Jonetta Kaiser (Sonya Karp): Well, I love vampires. I love Julie Plec. I love the books. I read them as a kid ,so I was already in when I saw that and realized what it was. I feel so connected to her [Sonya] because I’m a very shy person. I grew up very, very, very shy. It was very easy to step into that. You’re right about the different personalities because she has to go with her dad, sometimes, to his royal things and I have to act accordingly, which is different from when I’m in my library, handling my books and talking to birds. [Laughs] So, yeah, it was interesting. It was fun.
André, what can fans expect out of your portrayal of Christian?
André Dae Kim (Christian Ozera): I think fans of the book will hopefully see that I’ve tried to keep the essence of Christian from the book. A snarky, but walled-off kind of persona that has a lot to do with resentment and a lot to do with protecting himself from the treatment that he’s received. But, I hope they can also find some surprising things in seeing Christian in other states that we don’t see in the book, like Christian by himself and Christian without the perspective of a Rose or Lissa. I think those parts might be really interesting for book fans as well.
Because the show is based on a beloved novel series, did you all feel an added amount of pressure to satisfy fans who love the books?
Daniela Nieves (Lissa Dragomir) Yeah. I mean I think it’s an honor, it’s a privilege, [and] it’s a pressure. But overall, the stories are just so good, and these characters are so good and so well-rounded. They have so many dimensions to them. I think as long as we get the themes and the characters and the world right, I do believe that the fans of the book are going to really enjoy the show. They’re going to be able to fully immerse themselves the same way that they did with the books. It’s a series of 10 episodes that they can really dive into.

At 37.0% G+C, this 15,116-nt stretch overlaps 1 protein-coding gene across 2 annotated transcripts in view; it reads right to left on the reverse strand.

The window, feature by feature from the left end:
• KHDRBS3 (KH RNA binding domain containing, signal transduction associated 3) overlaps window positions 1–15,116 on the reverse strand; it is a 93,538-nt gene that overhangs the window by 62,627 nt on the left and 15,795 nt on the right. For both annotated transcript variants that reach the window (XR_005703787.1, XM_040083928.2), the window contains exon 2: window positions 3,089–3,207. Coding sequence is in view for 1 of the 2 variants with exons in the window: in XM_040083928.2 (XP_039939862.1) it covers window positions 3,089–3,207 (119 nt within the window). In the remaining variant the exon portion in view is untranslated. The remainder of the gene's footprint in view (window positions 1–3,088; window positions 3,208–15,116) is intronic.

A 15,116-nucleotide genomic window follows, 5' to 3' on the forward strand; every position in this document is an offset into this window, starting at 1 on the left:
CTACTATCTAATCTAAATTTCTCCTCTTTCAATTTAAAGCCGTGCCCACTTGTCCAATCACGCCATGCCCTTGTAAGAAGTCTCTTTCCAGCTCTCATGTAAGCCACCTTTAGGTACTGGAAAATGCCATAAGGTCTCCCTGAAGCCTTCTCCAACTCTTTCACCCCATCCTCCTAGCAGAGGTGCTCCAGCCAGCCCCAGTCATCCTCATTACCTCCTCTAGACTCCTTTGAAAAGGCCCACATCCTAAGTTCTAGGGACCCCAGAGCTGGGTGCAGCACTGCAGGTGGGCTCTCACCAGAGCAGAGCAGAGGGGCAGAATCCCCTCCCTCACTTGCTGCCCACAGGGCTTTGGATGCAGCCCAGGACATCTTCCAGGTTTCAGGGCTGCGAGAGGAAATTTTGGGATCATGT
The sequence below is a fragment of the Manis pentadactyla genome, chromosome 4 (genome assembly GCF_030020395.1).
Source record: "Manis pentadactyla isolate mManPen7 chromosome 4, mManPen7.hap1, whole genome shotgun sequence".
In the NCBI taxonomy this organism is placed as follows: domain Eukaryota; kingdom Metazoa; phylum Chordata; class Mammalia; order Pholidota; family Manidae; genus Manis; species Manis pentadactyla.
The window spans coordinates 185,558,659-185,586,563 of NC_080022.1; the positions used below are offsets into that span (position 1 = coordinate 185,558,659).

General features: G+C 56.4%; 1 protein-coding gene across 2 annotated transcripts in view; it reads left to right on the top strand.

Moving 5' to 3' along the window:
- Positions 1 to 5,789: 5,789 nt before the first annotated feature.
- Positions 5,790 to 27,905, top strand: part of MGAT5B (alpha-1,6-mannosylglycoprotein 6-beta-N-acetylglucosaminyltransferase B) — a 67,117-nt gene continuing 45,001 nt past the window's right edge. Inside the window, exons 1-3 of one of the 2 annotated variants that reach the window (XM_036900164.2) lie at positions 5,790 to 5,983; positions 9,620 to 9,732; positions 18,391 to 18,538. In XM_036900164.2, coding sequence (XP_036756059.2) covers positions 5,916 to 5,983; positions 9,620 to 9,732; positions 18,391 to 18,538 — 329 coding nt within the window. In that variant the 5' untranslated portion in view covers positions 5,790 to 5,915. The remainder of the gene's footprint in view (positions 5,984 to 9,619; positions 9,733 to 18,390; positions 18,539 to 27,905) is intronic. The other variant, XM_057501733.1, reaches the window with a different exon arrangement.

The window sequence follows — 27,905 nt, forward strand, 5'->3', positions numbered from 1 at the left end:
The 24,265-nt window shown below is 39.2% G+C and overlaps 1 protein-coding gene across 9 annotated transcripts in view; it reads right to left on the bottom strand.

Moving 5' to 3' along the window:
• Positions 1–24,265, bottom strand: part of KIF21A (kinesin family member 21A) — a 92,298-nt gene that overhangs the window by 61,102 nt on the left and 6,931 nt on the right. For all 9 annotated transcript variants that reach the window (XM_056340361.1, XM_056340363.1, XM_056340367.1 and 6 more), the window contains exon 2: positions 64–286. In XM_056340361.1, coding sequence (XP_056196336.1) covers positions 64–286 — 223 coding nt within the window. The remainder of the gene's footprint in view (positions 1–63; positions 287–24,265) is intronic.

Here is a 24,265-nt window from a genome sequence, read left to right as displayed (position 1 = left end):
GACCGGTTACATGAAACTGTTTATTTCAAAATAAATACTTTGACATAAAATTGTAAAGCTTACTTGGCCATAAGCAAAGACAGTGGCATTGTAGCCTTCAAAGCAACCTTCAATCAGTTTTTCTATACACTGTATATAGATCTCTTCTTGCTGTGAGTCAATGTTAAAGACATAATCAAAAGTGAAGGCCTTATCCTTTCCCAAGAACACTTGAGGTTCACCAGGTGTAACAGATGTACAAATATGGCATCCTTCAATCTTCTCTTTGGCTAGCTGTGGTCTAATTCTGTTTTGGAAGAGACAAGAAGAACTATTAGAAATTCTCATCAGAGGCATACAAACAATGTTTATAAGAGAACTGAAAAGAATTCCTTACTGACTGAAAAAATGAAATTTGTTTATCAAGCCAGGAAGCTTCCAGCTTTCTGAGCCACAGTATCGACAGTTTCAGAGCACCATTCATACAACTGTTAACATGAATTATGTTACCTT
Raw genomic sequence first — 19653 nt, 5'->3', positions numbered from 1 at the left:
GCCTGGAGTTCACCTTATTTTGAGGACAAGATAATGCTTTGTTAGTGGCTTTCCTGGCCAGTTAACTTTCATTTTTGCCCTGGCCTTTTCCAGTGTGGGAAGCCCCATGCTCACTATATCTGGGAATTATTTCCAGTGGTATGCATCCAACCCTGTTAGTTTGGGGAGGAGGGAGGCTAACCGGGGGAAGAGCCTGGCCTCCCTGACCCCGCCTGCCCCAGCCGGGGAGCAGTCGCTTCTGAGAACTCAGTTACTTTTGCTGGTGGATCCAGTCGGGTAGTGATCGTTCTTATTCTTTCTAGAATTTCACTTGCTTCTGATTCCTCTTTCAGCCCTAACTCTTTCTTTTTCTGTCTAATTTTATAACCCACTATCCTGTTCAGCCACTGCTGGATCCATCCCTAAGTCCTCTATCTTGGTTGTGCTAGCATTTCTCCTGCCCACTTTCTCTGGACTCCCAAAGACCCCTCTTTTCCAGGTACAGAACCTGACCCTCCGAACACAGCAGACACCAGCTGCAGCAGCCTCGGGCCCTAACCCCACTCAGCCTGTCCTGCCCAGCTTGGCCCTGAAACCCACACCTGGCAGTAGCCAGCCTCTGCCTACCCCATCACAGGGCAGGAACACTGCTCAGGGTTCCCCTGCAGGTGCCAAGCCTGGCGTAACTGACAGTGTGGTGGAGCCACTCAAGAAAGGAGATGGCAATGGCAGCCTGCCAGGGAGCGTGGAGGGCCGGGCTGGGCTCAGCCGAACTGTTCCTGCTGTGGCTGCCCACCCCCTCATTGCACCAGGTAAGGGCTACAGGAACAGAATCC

The fans are so important to us. They really are the reason that this is so iconic. I’m going to play a character in these books that millions of people have read. Like that’s crazy, and it’s all because of them [the fans], so we’re very much in love with them. We’re very much involved with them. We care about their feedback.
Stringer: We talk to them all the time. They’re so supportive, so it’s always lovely, despite the fact that we may not look like the way the book describes the characters or the way they look in the movie where there’s not a lot of diversity, let’s be honest. Dani always says the essence, right? We capture the essence of the characters, and I think that’s more important than her having blond hair. Sometimes the fans get a bit upset, but they’re always so supportive. They go, “We know. We trust you, and we know that you guys are going to do a good job, so what you look like doesn’t really matter that much.” It’s nice that they have that much trust in us.
Kaiser: Not necessarily. I respect the fan base. I’m one of them, myself. But what we were able to do, what Julie Plec and Marguerite were able to achieve, is keeping the spirit and the heart of the books. It’s a lot more contemporary. It expanded on what was written 15 years ago so it’s edgier, hip, cool, and diverse, which is amazing. The worlds that we were in, the costumes that we were in, the scripts we were given. Once you have all of the pieces to the puzzle, there’s no pressure because you have everything you need. You’re fully equipped. I didn’t even think about any pressure from anything.